Gentle guy, that orthopedist, and not too keen on dealing with patients who have hit their limit of taxing  stimuli and are in an unmanaged and exhausting amount of pain. Or, I irritated him by trying to plead my way out of a fluid tap and having a bit of a panic spell when I was told it was the only way to be sure bacteria weren't eating their way through my cartilage. There were other patients who needed attention and here I was sort of losing my cool trying to fight the urge to flee over a needle poking me in the elbow. Finally, despite the supremely unhelpful suggestion from the orthopedic nurse that I calm down and breathe through my nose, I channeled my 20-year-old self who watched as her wrist was stitched up following a freak dishwashing accident. I steeled myself, stared at the denim-covered knees I had tucked up to my chest and tried to find my zen spot. I was allowed to examine the needle before it went in because I am not comfortable flying blind, and the initial insertion was nearly painless. Then there was some manipulation of the needle in my elbow that stung and made me feel nauseous, followed by wrenching and suctioning that sent sickening waves of pain down my arm and into the palm of my hand. I yelled a bit and cursed a bit and it was finally over. Both my arms were immobilized with pain and I lay sprawled on the bed drenched in cold panic sweat. Adrenaline lit up all my cells and made my muscles twitch and I babbled for a minute to R about never wanting a fucking needle in my elbow again. 

I was admitted overnight. If my elbow was being consumed by infection I would need to have it surgically examined and flushed clean. The orthopedic team wanted to begin surgery as soon as the results came back. R settled in to the reclining chair in my observation room and I watched "Skins" and set off the IV regulation machine every ten minutes trying to scratch my nose. The last wisps of adrenaline and anxiety were replaced by complete fatigue by about 2am and I slept fitfully until the orthopedic team arrived at seven o'clock to announce the meager amount of fluid they were able to tap and test showed no signs of bacteria and I was free to go. R took the day off work and we went home to rest.

I slept for two days. My library books are overdue, I have missed a number of calls I still haven't returned, and I went into painkiller withdrawal because sleeping through taking them is an inadequate step-down plan when you have been taking my small dosage for a number of weeks or months. I feel sort of better now: I'm at an energy level that is my minimum for functioning outside my bed, but my elbow is as sore and 90% as stiff. I'll be going to occupational therapy next week for some excercises to keep it from freezing up forever.

All this and still no one really knows what happened to my elbow.

Thursday, October 4, 2012

requisite health update

It is probably worth mentioning that the last oncology visit I had left me with news: they are postponing the bone marrow transplant in favor of trying a low-grade chemotherapy to knock back the bad marrow to make room for good marrow to grow, thus boosting my blood cells' overall efficacy. I need my immune system to take care of some of the infectious agents camped out in my system so they are less likely to overwhelm efforts to keep them in-check after my transplant. If my body responds to the chemo drug (60% chance of success), I could be on it indefinitely as long as I keep responding to it. Eventually I will develop a resistance to the drug, at which point we'll have to reassess. The only curative treatment is the BMT, but just because it is curative doesn't minimize the risk of death. That makes the chemo treatment all the more appealing because it will certainly extend the viability of my life through improved immune response and will possibly keep acute leukemia at bay while the medical science surrounding BMTs progresses.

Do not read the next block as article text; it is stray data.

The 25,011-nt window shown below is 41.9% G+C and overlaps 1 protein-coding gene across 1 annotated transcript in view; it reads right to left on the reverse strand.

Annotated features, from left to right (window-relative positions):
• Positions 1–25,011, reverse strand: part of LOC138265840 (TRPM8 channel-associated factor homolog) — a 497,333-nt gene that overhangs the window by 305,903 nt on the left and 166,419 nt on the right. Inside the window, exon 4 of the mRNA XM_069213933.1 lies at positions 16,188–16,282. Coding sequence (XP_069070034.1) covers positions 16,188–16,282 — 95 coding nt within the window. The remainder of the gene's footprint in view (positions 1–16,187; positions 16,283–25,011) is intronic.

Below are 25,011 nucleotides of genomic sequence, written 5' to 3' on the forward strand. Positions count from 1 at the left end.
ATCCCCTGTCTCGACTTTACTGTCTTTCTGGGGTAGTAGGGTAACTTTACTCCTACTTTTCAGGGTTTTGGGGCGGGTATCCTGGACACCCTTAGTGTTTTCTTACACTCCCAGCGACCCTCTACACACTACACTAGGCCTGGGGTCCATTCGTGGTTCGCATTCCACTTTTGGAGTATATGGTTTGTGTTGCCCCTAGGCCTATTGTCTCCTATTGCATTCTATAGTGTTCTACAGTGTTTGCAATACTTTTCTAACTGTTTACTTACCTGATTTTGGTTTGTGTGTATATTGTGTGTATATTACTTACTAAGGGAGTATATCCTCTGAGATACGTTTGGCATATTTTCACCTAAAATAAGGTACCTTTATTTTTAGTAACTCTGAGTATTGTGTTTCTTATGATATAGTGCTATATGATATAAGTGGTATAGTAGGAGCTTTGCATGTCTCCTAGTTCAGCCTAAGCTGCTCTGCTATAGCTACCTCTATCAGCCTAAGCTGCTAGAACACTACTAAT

In the meantime, I have had yet another sensitive-area surgery. Like the last surgery, this resulted in excisions and biopsies to determine if I am yet at risk for cancer of the underwear region that have made normal bodily functions excruciating despite the steady stream of oxycodone prescribed to manage the pain. I am high all the time and scared to use the toilet. I also managed to acquire some mysterious cellulitis in my elbow while being stuck in bed. I thought I had strained it by propping myself up too long with the pain medication dulling signals that I had overdone it. Nope, my dang skin is inflamed. No wound or anything to let bacteria in, just an elbow that is stiff, sore and was swollen and red for two days. Now it is still stiff and sore and has limited range, but the swelling and redness has gone almost completely. The ER doctors are treating it like another MRSA infection and I am on antibiotics on top of what I already take.

I recently visited with the Adolescent and Young Adult oncologist to obtain resources offered to cancer patients. I may not technically have a cancer, but everything I go through is similar to being a blood cancer patient. The chemotherapy will eventually help me have more energy than I do now, so I am joining the women with cancer writing group and setting up time to see the physical therapist so I can get my strength up. I may also join the AYA support group, but I promised myself I would go to one meeting and decide after. I'm not much for sitting in a circle and talking about feelings. There are a lot of outdoor- and social programs that start up again in the spring, so I am looking at participating in a few AYA-type surf trips and possibly a meet-up group that sounds way more my speed than a typical support group.